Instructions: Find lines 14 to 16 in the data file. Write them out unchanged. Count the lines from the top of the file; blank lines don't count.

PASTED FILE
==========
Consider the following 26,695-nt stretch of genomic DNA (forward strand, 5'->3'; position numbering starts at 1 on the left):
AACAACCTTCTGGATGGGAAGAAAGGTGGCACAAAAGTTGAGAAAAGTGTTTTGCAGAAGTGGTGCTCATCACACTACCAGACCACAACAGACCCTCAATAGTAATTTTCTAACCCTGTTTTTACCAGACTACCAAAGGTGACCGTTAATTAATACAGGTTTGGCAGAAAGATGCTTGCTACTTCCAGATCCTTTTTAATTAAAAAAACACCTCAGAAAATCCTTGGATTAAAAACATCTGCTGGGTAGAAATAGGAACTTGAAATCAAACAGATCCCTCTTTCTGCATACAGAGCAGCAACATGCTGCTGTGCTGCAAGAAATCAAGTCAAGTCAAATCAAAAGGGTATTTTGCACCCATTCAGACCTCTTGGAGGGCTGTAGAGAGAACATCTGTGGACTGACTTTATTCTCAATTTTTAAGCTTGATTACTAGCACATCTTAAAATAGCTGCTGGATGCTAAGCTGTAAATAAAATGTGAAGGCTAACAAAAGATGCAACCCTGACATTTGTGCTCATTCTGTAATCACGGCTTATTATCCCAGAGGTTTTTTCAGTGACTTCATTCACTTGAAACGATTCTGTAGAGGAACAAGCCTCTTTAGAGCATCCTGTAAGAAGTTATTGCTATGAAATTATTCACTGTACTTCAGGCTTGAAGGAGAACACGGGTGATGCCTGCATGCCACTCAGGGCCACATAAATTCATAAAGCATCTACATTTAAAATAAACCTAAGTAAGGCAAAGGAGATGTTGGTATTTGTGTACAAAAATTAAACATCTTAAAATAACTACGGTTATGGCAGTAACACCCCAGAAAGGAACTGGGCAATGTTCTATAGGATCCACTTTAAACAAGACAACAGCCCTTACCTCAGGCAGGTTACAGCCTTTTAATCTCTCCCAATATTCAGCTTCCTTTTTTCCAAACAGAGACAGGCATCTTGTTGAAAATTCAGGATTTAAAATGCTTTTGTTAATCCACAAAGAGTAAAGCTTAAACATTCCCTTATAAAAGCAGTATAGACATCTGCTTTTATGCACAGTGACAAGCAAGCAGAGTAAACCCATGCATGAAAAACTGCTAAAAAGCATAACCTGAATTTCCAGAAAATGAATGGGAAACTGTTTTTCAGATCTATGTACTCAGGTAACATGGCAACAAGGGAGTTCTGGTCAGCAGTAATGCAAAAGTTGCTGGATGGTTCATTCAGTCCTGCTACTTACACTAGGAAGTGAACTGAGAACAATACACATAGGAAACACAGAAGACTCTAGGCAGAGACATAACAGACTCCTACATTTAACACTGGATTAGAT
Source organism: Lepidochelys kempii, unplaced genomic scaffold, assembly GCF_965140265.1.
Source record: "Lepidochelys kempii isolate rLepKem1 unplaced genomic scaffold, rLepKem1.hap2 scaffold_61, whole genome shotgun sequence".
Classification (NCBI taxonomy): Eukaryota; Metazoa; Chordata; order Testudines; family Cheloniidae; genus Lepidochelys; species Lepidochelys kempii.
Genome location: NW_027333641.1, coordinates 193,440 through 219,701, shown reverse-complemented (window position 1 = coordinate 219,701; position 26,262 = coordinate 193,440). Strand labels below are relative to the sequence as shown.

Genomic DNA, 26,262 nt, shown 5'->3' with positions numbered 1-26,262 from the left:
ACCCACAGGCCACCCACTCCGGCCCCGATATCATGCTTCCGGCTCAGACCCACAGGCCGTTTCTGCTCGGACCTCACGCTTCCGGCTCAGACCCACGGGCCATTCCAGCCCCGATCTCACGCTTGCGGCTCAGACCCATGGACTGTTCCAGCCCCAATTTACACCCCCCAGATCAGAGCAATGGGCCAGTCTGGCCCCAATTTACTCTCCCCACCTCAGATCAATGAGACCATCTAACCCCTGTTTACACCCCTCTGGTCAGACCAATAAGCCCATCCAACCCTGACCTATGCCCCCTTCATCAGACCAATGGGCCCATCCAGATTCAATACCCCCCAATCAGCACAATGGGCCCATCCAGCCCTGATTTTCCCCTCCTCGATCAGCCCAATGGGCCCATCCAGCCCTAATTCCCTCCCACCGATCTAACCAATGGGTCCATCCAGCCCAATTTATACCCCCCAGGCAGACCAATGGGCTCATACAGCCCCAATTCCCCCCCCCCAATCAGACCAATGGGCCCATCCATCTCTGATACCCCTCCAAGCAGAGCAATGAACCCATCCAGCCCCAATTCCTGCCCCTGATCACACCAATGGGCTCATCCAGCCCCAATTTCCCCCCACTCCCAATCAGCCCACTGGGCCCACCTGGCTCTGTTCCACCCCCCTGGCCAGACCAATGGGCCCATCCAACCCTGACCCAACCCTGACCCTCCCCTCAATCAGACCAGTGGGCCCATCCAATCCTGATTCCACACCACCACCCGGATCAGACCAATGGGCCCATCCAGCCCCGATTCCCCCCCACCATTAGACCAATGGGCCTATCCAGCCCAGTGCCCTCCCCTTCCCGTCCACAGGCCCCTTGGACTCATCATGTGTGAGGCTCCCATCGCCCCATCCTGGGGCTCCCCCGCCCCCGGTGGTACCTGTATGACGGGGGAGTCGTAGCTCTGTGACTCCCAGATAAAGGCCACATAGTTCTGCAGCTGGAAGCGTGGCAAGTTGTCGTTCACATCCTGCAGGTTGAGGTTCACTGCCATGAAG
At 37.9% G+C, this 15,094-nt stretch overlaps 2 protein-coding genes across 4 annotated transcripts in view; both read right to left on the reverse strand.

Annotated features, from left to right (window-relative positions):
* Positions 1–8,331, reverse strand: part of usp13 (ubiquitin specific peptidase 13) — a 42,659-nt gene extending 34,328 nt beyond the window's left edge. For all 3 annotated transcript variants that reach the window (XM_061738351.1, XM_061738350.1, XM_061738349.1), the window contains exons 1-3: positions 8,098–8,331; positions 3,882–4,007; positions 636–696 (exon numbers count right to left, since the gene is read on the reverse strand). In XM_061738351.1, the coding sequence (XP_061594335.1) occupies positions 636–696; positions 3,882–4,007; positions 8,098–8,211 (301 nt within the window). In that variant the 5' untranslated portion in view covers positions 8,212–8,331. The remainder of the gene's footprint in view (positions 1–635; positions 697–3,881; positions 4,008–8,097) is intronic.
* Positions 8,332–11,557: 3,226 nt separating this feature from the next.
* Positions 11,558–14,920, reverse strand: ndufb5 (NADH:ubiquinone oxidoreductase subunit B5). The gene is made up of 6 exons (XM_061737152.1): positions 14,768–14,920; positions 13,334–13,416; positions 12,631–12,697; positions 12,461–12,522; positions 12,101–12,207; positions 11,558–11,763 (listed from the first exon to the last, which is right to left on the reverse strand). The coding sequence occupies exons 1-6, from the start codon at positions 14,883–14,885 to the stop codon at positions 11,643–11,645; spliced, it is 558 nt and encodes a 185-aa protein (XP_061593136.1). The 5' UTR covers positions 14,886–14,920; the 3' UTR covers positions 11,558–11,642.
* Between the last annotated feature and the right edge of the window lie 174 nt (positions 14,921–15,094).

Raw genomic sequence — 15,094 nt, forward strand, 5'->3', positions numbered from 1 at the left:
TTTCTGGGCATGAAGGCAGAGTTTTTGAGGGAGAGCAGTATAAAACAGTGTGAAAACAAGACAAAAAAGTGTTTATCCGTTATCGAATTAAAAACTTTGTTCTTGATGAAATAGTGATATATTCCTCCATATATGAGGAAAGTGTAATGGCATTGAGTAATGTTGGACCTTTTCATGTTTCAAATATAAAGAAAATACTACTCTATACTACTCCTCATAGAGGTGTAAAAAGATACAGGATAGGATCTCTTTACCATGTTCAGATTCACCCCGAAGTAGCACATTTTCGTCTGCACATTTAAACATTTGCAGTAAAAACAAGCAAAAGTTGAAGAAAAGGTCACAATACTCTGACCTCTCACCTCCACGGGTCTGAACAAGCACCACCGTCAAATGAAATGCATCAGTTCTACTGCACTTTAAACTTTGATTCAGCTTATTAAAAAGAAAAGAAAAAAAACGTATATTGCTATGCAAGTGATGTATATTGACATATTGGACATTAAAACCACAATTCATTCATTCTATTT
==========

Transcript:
* Between the last annotated feature and the right edge of the window lie 174 nt (positions 14,921–15,094).

Raw genomic sequence — 15,094 nt, forward strand, 5'->3', positions numbered from 1 at the left:
TTTCTGGGCATGAAGGCAGAGTTTTTGAGGGAGAGCAGTATAAAACAGTGTGAAAACAAGACAAAAAAGTGTTTATCCGTTATCGAATTAAAAACTTTGTTCTTGATGAAATAGTGATATATTCCTCCATATATGAGGAAAGTGTAATGGCATTGAGTAATGTTGGACCTTTTCATGTTTCAAATATAAAGAAAATACTACTCTATACTACTCCTCATAGAGGTGTAAAAAGATACAGGATAGGATCTCTTTACCATGTTCAGATTCACCCCGAAGTAGCACATTTTCGTCTGCACATTTAAACATTTGCAGTAAAAACAAGCAAAAGTTGAAGAAAAGGTCACAATACTCTGACCTCTCACCTCCACGGGTCTGAACAAGCACCACCGTCAAATGAAATGCATCAGTTCTACTGCACTTTAAACTTTGATTCAGCTTATTAAAAAGAAAAGAAAAAAAACGTATATTGCTATGCAAGTGATGTATATTGACATATTGGACATTAAAACCACAATTCATTCATTCTATTT